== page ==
Home > Uncategorized > Should U.S. Government be Run Like a Business?

Should U.S. Government be Run Like a Business?

I have often heard it said that the United States government should be run by a business. Implicit in this assertion is that we need someone who has been successful in business to manage the government. However, I can’t think of any successful presidents that had a strong business background. Furthermore, the idea of running the government like a business assumes that the problems that plague government are ones of efficiency and planning. What exactly is government supposed to produce? How precisely do we measure its output? What is the return on investment? 

The more I think about it the more I believe that the whole idea of running the government like a business is a dead end. The president isn’t a manager. The president is a leader, a visionary, a high-level thinker, a communicator, a sometimes consensus builder. While a business must often face competitors on a daily basis and constantly fight to maintain profitability, the president has a wider time window to take their vision, implement it, and hopefully achieve good results before having to face the voters in the next election. The business leader can, if need be, get their organization to turn on a dime. They can say, “jump” and expect someone to jump. The president has to work with Congress to achieve goals and, at the same time, maintain public support.

Apart from the dissimilarities between presidential leadership and business leadership, the nature of business and government are almost completely different. Businesses compete in very specialized areas. The government is a general enterprise. The “business” of government is not producing a specific output, rather it is creating and maintaining an environment where individual rights are protected and economic competition is – in theory – fair. Our government ensures that the people are protected from foreign (or domestic) enemies.

What especially bothers me though about the whole running government like a business meme is that it glosses over the question of what “business” the government should be engaged in the first place. In a real business there is a price to be paid for making the wrong decision. Often, businesses that stray from their area of expertise find they cannot compete and either exit that particular area, or simply fail and go out of business. However, the government can enter any number of areas without expertise, without solid planning, and without any exit strategy and continue to spend taxpayer money for long periods of time without paying any price. Eventually, as witnessed by the current debt / financial crisis, there is a price, but it has taken many, many decades to reach this point. The idea that the government can somehow efficiently manage the economy, medical care, prescription drugs, retirement, etc. are rarely called into question. Even if a politician questions the government’s role in some area of the economy, they often assert that better management, increased taxes, spending cuts, etc. will somehow resolve the problem. In fact, it is possible that the government has entered an area where it lacks expertise and should exit rather than continue to throw good money after bad.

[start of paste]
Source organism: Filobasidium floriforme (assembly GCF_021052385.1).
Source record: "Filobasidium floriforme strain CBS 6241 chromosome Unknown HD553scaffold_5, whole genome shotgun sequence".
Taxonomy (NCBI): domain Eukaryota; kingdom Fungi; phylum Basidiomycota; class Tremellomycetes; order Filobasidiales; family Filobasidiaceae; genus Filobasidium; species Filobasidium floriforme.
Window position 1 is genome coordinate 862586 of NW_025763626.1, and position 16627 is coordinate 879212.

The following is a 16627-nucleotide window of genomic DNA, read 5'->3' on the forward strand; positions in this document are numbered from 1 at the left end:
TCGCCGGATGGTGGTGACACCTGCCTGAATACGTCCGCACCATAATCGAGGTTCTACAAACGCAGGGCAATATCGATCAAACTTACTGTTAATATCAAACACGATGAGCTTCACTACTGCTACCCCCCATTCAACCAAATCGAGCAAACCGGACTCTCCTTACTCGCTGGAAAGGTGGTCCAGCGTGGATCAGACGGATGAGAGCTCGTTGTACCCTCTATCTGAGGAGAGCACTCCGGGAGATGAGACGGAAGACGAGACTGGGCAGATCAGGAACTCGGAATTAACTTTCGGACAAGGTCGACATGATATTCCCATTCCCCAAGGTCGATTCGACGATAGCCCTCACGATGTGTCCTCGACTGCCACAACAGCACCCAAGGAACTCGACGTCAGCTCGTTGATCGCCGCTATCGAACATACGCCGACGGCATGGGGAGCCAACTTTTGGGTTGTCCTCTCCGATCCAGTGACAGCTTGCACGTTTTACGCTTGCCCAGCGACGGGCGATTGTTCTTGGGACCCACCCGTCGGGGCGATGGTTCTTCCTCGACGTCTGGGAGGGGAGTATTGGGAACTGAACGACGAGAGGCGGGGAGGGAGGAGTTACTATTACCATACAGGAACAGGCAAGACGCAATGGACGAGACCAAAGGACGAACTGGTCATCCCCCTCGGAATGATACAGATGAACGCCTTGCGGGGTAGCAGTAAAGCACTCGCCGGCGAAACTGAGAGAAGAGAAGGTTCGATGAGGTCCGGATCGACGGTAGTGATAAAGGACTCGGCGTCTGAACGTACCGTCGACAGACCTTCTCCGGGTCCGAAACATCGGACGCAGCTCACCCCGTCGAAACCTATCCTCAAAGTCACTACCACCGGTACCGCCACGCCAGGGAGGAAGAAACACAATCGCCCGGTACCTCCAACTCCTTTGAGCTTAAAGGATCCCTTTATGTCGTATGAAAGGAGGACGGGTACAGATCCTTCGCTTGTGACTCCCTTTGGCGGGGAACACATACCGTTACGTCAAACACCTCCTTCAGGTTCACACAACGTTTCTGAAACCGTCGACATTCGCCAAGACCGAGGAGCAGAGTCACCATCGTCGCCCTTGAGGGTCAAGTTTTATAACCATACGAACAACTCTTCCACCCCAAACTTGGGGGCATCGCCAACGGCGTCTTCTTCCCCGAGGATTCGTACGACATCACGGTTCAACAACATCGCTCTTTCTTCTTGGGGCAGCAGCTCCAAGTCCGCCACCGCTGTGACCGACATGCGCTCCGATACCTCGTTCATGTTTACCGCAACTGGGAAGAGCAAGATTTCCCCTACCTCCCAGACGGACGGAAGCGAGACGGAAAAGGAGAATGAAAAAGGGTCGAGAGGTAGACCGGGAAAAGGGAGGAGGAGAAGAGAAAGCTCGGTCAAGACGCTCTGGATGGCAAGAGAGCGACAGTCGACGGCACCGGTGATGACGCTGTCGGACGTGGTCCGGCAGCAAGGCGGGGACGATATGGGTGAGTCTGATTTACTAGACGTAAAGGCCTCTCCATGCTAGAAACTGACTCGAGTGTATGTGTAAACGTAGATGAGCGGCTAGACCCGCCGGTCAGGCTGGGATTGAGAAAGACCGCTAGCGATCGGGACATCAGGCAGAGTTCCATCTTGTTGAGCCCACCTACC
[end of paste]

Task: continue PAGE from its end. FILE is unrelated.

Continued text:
Although even historians cannot agree who all of the great, almost great, etc. president were, you aren’t going to find anyone from the world of business at the top of the list. Eisenhower was a great military leader and as president warned of the dangers of the military-industrial complex. His original conception of the military-industrial complex was a triangle which included Congress. Andrew Jackson was a great military leader who, as president, fought against the Second Bank of the United States. Abraham Lincoln was not necessarily the business failure he was made out to be, but achieved his success as a lawyer rather than a businessman. The two prominent businessmen that became president that I can think of were Herbert Hoover and Jimmy Carter. I am pretty sure neither one of them will ever be considered great presidents. One of the common criticisms of Carter was that he was a micro manager – always bogged down in the minutia. This stands in contrast to Reagan, an actor, who had the reputation of delegating the details and concentrating on the big picture. The point, however, isn’t to get stuck on specific presidents, but – rather – examine whether or not the idea that the government can or should be run like a business is valid. What do you think? Does the government have anything in common with business? Would we be better off is someone who has achieved business success became president?
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